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Expected Value
Finite Math
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The expected value of a benefit is given by the weighted average of the benefits formula below.
In which case is the probability of an even occurring and is the event itself. This can be tabulated as below.
In this case the decision criteria should be based on the situation which with regards to the expected costs. Any condition that at least produces the expected value is good. This would include the interventions that that produce outcomes that are equal to or greater than the expected value (Shifts, 2009).

Since success of the medical treatment promises 20 more years of expectancy which is greater than the expected value, I would pursue it. The failure guarantees a survival of for less than 5 years which is far below the expected value which is greater than 12 but less than 14. Based on the expected value of this situation I would seek treatment to increase my life expectancy.

I would agree with this decision because I prefer a higher life expectancy.
The success of the medical treatment promises 20 more years of expectancy which is greater than the expected value, I would pursue it. The failure guarantees a survival of for less than 5 years which is far below the expected value which is greater than 12 but less than 14. It is clear that the 20 additional years are still valid at 60% probability three years after. In the scenario that our health does not deteriorate and we remain stable in terms of health, the treatment will still be expected to add 20 years with the same chance of success. At that point the choice is no brainier given that we have at most 2 years to live without it. On the other hand, positive outcome is given as 0.6*20 years = 12 years while the negative outcome given as 0.4*2 years = 0.8 years. In this scenario we can find the net outcome as the difference between the two extremes that is 11.2 years (Shifts, 2009).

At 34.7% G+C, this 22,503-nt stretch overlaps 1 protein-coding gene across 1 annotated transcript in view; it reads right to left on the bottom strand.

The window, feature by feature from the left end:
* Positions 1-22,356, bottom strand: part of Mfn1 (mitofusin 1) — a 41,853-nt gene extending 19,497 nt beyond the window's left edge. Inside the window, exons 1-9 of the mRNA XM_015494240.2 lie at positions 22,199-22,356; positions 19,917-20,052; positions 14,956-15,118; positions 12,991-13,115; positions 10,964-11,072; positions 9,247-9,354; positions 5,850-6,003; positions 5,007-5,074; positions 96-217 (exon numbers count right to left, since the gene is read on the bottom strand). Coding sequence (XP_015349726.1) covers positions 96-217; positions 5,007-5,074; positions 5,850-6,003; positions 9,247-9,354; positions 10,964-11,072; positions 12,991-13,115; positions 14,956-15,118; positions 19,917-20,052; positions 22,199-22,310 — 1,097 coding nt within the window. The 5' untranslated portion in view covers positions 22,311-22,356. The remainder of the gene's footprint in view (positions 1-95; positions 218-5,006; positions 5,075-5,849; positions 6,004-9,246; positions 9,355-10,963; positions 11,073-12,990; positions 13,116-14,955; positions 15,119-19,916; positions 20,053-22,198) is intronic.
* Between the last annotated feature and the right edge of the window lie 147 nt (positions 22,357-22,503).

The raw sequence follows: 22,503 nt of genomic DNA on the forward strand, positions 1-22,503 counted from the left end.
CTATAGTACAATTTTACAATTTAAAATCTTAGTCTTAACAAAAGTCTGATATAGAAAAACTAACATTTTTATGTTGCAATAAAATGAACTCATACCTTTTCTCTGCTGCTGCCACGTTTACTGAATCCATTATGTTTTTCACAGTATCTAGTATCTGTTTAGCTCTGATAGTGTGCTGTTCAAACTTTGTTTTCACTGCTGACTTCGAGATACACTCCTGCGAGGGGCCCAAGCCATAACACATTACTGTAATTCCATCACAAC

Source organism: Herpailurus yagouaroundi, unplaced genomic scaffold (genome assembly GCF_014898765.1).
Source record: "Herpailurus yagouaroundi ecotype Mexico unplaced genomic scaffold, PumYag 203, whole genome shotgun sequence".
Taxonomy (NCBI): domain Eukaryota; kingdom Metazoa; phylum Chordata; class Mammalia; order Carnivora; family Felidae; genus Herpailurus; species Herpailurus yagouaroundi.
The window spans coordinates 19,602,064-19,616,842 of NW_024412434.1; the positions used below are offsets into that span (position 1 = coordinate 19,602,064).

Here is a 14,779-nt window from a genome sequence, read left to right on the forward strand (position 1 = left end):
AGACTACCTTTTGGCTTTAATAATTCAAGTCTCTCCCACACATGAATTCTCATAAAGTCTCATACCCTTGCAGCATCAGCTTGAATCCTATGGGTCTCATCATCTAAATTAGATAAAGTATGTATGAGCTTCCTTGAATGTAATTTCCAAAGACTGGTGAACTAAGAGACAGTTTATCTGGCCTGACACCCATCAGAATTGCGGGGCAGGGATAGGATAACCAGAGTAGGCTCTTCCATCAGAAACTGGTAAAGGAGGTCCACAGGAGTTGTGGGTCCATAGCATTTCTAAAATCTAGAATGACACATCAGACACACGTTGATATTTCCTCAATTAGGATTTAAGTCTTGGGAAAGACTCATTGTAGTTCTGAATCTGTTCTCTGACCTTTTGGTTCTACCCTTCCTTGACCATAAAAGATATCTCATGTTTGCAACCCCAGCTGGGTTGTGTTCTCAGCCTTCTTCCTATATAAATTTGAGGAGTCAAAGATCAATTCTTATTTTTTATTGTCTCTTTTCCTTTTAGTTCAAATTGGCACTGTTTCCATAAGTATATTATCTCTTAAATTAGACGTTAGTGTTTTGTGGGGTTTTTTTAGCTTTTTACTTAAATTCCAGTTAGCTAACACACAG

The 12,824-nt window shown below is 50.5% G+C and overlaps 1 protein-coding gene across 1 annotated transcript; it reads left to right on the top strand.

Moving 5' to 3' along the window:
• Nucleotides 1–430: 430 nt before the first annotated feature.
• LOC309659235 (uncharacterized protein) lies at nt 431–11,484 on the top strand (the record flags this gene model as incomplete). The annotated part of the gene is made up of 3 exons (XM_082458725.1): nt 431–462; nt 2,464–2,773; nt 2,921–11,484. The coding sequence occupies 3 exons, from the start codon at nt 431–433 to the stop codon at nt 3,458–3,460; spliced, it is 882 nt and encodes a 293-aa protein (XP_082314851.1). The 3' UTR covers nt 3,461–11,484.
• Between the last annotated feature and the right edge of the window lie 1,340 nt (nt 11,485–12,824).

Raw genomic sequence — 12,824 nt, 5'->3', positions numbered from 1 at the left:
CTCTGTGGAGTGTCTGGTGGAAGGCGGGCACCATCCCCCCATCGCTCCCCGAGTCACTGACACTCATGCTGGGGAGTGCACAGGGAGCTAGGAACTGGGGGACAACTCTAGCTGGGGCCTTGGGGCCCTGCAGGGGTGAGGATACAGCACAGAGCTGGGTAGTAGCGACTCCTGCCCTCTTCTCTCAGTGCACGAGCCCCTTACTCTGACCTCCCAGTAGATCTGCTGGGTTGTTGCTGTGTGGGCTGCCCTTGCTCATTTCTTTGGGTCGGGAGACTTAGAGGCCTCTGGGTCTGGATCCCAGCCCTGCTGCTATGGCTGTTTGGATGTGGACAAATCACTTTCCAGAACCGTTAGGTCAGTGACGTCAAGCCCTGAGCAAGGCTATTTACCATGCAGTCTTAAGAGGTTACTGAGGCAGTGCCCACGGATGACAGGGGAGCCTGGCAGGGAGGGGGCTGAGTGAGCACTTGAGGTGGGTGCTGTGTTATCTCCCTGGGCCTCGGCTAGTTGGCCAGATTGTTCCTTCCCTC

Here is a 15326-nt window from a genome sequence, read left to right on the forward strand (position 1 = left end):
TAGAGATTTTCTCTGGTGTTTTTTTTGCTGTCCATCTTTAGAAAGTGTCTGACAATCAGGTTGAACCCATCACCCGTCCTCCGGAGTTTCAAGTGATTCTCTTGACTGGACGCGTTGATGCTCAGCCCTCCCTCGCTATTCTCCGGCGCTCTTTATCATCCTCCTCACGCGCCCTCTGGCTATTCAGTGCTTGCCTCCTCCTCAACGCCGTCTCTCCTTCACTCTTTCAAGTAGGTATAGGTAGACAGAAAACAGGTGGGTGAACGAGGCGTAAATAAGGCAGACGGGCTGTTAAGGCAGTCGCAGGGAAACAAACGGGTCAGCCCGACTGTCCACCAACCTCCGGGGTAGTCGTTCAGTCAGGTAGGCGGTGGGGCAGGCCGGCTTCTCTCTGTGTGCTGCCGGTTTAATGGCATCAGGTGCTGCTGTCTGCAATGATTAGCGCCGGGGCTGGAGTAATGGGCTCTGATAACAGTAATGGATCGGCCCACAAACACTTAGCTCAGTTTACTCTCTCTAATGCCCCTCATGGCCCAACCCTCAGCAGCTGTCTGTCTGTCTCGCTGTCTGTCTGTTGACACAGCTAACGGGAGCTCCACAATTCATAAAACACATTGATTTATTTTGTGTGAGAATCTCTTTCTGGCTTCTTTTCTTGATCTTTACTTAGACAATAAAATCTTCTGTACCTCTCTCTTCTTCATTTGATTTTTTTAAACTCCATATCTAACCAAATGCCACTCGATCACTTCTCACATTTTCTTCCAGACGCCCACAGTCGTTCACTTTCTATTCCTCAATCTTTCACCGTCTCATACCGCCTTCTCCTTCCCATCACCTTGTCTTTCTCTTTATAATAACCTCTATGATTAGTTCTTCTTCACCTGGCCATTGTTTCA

In statistics and probability theory, the median refers to the numerical value that separates the higher half of the data sample or the population or the probability distribution from the other (lower) half. For a finite list of numbers the median